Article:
ADDIS ABABA (Reuters) – Newly independent South Sudan plans to help resolve the long-running border dispute between Ethiopia and Eritrea, a senior official said on Wednesday.
South Sudan’s minister for cabinet affairs, Deng Alor, said Addis Ababa and Asmara had given the green light for mediation talks on the border, which could start as early as November.
“We have close ties with both countries so we are planning to mediate and solve the problems that they have between them,” Deng Alor, South Sudan’s minister for cabinet affairs, told Reuters.
Ethiopian and Eritrean officials were not available to comment. Ethiopia has said its conflict with Asmara over the demarcation of their shared border following a 1998-2000 war would be solved only through a negotiated settlement.
South Sudan is still embroiled in its own frontier argument with its northern neighbor, Sudan. The two countries broke apart last year under a 2005 peace deal that ended decades of civil war.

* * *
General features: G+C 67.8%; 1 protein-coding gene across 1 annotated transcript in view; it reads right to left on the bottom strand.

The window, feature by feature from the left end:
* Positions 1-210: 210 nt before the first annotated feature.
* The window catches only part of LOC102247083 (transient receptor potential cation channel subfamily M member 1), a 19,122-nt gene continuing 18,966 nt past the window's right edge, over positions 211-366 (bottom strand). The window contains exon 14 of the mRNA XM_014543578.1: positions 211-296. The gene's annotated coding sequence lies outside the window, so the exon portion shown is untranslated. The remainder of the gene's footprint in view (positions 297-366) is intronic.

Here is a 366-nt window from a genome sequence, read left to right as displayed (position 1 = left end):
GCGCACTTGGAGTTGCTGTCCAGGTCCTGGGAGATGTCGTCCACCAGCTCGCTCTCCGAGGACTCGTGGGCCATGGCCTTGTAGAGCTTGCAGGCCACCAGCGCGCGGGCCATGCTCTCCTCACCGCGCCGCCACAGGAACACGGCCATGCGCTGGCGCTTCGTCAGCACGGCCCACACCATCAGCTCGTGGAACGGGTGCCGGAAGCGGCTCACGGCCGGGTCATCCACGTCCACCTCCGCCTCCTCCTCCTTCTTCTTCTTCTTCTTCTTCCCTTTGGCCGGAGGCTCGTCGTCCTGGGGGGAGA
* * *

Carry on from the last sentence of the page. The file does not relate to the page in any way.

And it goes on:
Alor said South Sudanese President Salva Kiir and other senior officials were set to name a delegation “very soon” that would travel to both capitals.
“We will embark on rounds of shuttle diplomacy between the two countries. We are hoping to start in November,” Alor said.
A Hague-based boundary commission awarded the flashpoint frontier village of Badme to Eritrea in 2002. But Ethiopia has yet to conform with the ruling, insisting on further negotiations on its implementation.
Asmara wants Ethiopia to pull its troops out before normalizing relations.
The two countries nearly returned to war in March when Addis Ababa launched cross-border attacks in Eritrea on what it said were rebel targets.
Both countries routinely accuse each other of backing dissidents to destabilize and topple the other’s government. Ethiopian strongman Meles Zenawi died in August.
(Editing by Richard Lough and Robert Woodward)